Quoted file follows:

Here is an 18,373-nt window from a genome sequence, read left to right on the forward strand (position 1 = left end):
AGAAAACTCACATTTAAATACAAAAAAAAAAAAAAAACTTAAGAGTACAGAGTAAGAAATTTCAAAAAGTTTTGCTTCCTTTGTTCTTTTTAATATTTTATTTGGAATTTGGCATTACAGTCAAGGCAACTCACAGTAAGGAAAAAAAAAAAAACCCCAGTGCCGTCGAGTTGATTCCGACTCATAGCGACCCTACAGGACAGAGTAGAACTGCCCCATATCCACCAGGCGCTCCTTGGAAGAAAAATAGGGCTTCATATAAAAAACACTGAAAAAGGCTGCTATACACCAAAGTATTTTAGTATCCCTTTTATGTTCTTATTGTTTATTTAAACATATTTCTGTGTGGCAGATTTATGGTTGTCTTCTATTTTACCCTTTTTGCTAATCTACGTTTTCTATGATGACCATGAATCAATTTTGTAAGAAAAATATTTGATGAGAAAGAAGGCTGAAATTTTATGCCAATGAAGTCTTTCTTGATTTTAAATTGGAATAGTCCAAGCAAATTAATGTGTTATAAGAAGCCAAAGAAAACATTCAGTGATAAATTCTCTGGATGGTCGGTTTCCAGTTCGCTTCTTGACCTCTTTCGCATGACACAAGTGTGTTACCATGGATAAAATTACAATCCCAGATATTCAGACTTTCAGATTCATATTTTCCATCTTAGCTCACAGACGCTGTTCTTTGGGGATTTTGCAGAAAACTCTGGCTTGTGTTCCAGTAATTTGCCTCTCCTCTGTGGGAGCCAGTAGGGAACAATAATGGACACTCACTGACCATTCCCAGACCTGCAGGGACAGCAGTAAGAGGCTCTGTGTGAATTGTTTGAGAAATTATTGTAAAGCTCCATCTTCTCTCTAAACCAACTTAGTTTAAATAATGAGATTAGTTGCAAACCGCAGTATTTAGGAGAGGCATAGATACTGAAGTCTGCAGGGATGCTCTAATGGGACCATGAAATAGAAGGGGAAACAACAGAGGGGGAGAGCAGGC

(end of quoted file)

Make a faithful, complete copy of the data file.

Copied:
Here is an 18,373-nt window from a genome sequence, read left to right on the forward strand (position 1 = left end):
AGAAAACTCACATTTAAATACAAAAAAAAAAAAAAAACTTAAGAGTACAGAGTAAGAAATTTCAAAAAGTTTTGCTTCCTTTGTTCTTTTTAATATTTTATTTGGAATTTGGCATTACAGTCAAGGCAACTCACAGTAAGGAAAAAAAAAAAAACCCCAGTGCCGTCGAGTTGATTCCGACTCATAGCGACCCTACAGGACAGAGTAGAACTGCCCCATATCCACCAGGCGCTCCTTGGAAGAAAAATAGGGCTTCATATAAAAAACACTGAAAAAGGCTGCTATACACCAAAGTATTTTAGTATCCCTTTTATGTTCTTATTGTTTATTTAAACATATTTCTGTGTGGCAGATTTATGGTTGTCTTCTATTTTACCCTTTTTGCTAATCTACGTTTTCTATGATGACCATGAATCAATTTTGTAAGAAAAATATTTGATGAGAAAGAAGGCTGAAATTTTATGCCAATGAAGTCTTTCTTGATTTTAAATTGGAATAGTCCAAGCAAATTAATGTGTTATAAGAAGCCAAAGAAAACATTCAGTGATAAATTCTCTGGATGGTCGGTTTCCAGTTCGCTTCTTGACCTCTTTCGCATGACACAAGTGTGTTACCATGGATAAAATTACAATCCCAGATATTCAGACTTTCAGATTCATATTTTCCATCTTAGCTCACAGACGCTGTTCTTTGGGGATTTTGCAGAAAACTCTGGCTTGTGTTCCAGTAATTTGCCTCTCCTCTGTGGGAGCCAGTAGGGAACAATAATGGACACTCACTGACCATTCCCAGACCTGCAGGGACAGCAGTAAGAGGCTCTGTGTGAATTGTTTGAGAAATTATTGTAAAGCTCCATCTTCTCTCTAAACCAACTTAGTTTAAATAATGAGATTAGTTGCAAACCGCAGTATTTAGGAGAGGCATAGATACTGAAGTCTGCAGGGATGCTCTAATGGGACCATGAAATAGAAGGGGAAACAACAGAGGGGGAGAGCAGGC